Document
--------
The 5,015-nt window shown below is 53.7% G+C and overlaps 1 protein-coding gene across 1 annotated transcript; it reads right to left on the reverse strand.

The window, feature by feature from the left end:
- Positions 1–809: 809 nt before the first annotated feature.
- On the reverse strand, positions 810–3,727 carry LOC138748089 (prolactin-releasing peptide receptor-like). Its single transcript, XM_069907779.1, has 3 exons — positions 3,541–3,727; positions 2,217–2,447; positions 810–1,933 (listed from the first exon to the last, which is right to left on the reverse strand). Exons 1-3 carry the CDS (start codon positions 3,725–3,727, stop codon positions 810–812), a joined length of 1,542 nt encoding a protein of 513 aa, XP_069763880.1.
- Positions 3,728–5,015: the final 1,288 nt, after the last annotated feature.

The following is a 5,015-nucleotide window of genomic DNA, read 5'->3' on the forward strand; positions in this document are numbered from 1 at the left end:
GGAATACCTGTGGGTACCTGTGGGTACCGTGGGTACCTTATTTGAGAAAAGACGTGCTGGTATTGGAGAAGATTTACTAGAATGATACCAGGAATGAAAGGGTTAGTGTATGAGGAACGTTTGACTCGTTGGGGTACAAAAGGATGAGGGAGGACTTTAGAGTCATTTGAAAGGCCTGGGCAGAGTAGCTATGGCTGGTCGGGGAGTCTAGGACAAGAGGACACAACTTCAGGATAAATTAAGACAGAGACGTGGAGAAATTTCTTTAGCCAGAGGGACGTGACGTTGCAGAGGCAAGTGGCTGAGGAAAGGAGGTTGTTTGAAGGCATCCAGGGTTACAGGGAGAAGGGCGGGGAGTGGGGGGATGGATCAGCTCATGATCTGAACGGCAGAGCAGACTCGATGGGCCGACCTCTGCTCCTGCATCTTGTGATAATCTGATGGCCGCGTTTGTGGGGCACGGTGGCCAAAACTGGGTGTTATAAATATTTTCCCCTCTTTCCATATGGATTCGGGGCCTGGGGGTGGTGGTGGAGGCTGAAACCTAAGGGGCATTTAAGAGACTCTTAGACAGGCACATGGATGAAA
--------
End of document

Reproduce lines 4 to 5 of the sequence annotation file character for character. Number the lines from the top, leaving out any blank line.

- On the reverse strand, positions 810–3,727 carry LOC138748089 (prolactin-releasing peptide receptor-like). Its single transcript, XM_069907779.1, has 3 exons — positions 3,541–3,727; positions 2,217–2,447; positions 810–1,933 (listed from the first exon to the last, which is right to left on the reverse strand). Exons 1-3 carry the CDS (start codon positions 3,725–3,727, stop codon positions 810–812), a joined length of 1,542 nt encoding a protein of 513 aa, XP_069763880.1.
- Positions 3,728–5,015: the final 1,288 nt, after the last annotated feature.